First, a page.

Bainbridge Island Japanese American Community

Representative Kilmer Seeks Progress Report on NPS Appropriations

U.S. Representative Kilmer attends budget hearing – Bureau of Land Management, U.S. Fish and Wildlife Service, & National Park Service on March 29, 2023. He speaks at 42:20.

The future of the Bainbridge Island Japanese American Exclusion Memorial rests, in part, with the fortunes of its partnership with the National Park Service and its funding through the U.S. Department of the Interior. In addition to benefiting from the NPS’ technical expertise in the development of educational and interpretive programs, the Bainbridge Island Japanese American Exclusion Memorial Association (BIJAEMA) has applied for support from the Japanese American Confinement Sites (JACS) program, which is administered by the NPS.

Congress established the Japanese American Confinement Sites (JACS) grant program (Public Law 109-441, 120 Stat. 3288) for the preservation and interpretation of incarceration sites where Japanese Americans were detained during World War II. The law authorized up to $38 million for the entire life of the grant program to identify, research, evaluate, interpret, protect, restore, repair, and acquire historic incarceration sites in order that present and future generations may learn and gain inspiration from these sites and that these sites will demonstrate the nation’s commitment to equal justice under the law.

This week, U.S. Representative Derek Kilmer, worked to shepherd BIJAEMA’s request for funding through the House Appropriations process. (See link above. Rep. Kilmer speaks at 42:20).

The future of BIJAC’s ability to reach the public at-large to share the history of Japanese Americans on Bainbridge Island–including but not limited to their incarceration during World War II–is inextricably linked to the Exclusion Memorial and the vision that Frank Kitamoto, Don Nakata, Junkoh Harui, and many others developed during its inception. As BIJAEMA works to ensure that the final phase, the Visitor Center, is completed while survivors of the Exclusion are here to witness its dedication, BIJAC anticipates an enduring memorial that will welcome visitors from around the world with better facilities for gathering, in comfort, with shelter from the elements, and enhanced interpretive elements.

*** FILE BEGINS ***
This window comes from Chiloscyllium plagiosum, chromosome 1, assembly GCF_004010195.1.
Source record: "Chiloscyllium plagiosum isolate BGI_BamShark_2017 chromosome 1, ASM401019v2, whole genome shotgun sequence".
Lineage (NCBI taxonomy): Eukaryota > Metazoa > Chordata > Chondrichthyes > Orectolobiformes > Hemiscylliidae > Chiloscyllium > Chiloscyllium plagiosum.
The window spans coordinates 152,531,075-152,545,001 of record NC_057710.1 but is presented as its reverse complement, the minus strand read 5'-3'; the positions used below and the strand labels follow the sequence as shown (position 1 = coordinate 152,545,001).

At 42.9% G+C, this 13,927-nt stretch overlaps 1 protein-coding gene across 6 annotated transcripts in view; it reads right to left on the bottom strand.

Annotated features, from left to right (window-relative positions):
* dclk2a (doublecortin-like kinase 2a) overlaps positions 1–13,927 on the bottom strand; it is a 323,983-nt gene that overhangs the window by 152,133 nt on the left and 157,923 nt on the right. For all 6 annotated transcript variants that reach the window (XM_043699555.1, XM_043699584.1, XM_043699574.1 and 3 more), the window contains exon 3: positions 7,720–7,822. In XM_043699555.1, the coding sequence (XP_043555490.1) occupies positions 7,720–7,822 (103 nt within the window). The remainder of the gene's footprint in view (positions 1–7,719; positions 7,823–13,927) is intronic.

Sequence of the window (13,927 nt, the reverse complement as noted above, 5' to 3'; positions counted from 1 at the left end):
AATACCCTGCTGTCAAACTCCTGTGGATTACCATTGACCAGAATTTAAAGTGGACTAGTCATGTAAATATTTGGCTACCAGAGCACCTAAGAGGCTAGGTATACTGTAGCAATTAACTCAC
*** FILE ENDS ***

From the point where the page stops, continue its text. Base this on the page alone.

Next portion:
Many are not aware of the complex process by which BIJAEMA applies for grants, both through the JACS program and through other discretionary funds administered by the U.S. Congress and the Washington State Congress. At present, these requests are being championed by U.S. Representative Derek Kilmer, U.S. Senator Patty Murray, WA State Senator Christine Rolfes, and WA State Representative Drew Hansen as they work day and night through their appropriations processes. It is with impressive commitment that their offices are working to help preserve the history of the Japanese American Exclusion in hopes of ensuring it never happens again.

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